Biden proposes $715 billion for Pentagon in first budget outline
President Joe Biden plans to request $715 billion for his first Pentagon budget, a decrease from Trump-era spending trends, according to three people familiar with the plans.
The White House plans to release an outline Friday of Biden’s spending priorities, including defense. The plan had been widely expected last week, but its release was delayed in part because of disagreements over defense spending. The three people asked not to be named because the budget isn’t yet public.
The $715 billion Pentagon “topline” is likely to be presented as a compromise to Democrats pressing for cuts in defense spending, as some of the money would be slated for the Pentagon’s environmental initiatives, two of the people said.
A Defense Department spokesman referred all questions on the budget to the White House Office of Management and Budget. A spokesman for OMB didn’t have an immediate comment.
The Pentagon-only budget doesn’t include defense-related spending that goes to other agencies, primarily to the Energy Department, which maintains the nation’s nuclear weapons.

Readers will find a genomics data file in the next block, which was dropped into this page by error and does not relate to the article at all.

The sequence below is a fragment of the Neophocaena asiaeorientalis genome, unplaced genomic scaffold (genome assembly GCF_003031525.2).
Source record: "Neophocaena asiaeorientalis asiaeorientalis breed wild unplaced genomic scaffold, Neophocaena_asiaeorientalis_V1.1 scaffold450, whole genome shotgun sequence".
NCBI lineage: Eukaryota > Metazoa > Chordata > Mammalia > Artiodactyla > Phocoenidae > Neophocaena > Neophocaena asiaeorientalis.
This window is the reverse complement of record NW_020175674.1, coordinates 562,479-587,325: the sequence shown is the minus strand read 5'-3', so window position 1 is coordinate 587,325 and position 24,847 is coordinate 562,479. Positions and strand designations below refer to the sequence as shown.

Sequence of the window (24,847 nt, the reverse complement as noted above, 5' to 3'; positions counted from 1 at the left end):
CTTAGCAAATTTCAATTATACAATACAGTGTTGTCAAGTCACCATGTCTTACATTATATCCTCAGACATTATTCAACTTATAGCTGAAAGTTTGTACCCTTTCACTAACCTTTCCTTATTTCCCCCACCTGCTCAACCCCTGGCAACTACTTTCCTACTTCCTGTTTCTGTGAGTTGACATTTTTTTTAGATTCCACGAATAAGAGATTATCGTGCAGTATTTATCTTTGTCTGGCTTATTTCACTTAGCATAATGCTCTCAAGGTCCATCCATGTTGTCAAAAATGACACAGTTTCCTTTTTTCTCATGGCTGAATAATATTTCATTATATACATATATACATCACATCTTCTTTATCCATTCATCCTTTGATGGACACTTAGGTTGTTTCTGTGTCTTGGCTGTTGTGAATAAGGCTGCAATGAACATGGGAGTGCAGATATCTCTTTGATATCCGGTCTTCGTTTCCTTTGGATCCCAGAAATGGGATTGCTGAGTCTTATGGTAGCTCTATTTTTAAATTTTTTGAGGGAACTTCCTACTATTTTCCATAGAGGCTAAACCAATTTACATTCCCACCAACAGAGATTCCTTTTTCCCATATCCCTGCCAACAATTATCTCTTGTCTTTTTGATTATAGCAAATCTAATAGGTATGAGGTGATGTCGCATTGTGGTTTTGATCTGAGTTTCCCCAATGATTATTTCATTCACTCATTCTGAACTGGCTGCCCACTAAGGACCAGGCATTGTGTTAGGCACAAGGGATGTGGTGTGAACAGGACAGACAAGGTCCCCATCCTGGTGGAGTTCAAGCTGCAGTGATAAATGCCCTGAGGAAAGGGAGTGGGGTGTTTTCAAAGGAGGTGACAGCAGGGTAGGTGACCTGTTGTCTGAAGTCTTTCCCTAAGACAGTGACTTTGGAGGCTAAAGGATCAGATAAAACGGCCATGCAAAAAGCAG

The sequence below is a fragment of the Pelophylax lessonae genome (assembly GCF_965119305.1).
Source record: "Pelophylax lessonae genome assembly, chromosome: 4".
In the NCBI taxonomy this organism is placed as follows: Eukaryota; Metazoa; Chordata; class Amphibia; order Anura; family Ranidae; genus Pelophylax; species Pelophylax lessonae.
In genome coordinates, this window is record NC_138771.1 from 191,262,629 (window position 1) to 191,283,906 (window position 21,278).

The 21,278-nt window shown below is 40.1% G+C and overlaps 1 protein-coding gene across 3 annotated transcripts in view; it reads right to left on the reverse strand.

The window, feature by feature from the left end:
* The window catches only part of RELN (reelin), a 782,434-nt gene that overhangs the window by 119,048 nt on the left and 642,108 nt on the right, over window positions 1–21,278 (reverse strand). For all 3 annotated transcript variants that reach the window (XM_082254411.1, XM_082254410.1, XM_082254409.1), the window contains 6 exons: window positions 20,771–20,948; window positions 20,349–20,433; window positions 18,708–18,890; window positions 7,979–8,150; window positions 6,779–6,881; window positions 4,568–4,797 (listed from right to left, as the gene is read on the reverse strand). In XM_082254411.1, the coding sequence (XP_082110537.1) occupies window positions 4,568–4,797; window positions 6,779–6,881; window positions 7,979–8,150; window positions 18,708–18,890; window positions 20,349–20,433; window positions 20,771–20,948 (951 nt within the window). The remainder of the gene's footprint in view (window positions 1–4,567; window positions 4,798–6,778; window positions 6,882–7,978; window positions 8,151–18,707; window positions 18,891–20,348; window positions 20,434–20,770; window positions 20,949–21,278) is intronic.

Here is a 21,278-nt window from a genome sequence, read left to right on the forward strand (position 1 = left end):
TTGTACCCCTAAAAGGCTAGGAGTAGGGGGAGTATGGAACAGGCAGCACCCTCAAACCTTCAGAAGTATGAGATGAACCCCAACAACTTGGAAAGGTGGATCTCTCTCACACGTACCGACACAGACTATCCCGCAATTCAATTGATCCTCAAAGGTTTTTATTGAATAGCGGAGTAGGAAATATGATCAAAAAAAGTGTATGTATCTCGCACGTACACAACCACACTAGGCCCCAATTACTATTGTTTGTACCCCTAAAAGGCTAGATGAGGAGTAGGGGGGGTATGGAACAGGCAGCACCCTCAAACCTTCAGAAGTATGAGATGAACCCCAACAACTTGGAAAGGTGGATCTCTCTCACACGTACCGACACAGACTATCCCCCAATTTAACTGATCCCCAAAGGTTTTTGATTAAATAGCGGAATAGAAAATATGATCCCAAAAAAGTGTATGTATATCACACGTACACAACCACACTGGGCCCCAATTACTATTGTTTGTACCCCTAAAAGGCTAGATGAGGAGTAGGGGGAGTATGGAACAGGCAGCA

In a change from previous administrations, Biden will also forgo labeling funding for current military operations as “overseas contingency operations,” or OCO, according to one official. Lawmakers from both parties have criticized OCO as a “slush fund” of money that should be spent as part of the regular Pentagon budget.
The Trump administration had planned to propose about $722 billion for the Defense Department in the fiscal year that begins Oct. 1, although lawmakers of both parties have predicted less would be available amid competing spending demands and rising deficits from coronavirus relief packages.
A $715 billion discretionary topline would amount to a decrease of about 0.4% in real terms, adjusting for inflation from this year’s enacted appropriations of about $704 billion.
That’s in contrast to a push for a 3% to 5% real annual increases in national security funding first endorsed by then-Defense Secretary Jim Mattis in 2017. The increases were also backed by the National Defense Strategy Commission in 2018 and a group of GOP defense hawks led by Representative Mike Rogers of Alabama, the top Republican on the House Armed Services Committee.
The fiscal 2022 budget will be the first in a decade in which defense and non-defense spending aren’t constrained by budget caps, meaning that Congress has an opening to shift funds from defense to non-defense spending, or the reverse.
Congressional math is likely to prevent Democrats from taking a scalpel to the Pentagon’s budget. Senate committees are evenly split between Democrats and Republicans, so every proposal would have to attract Republican votes.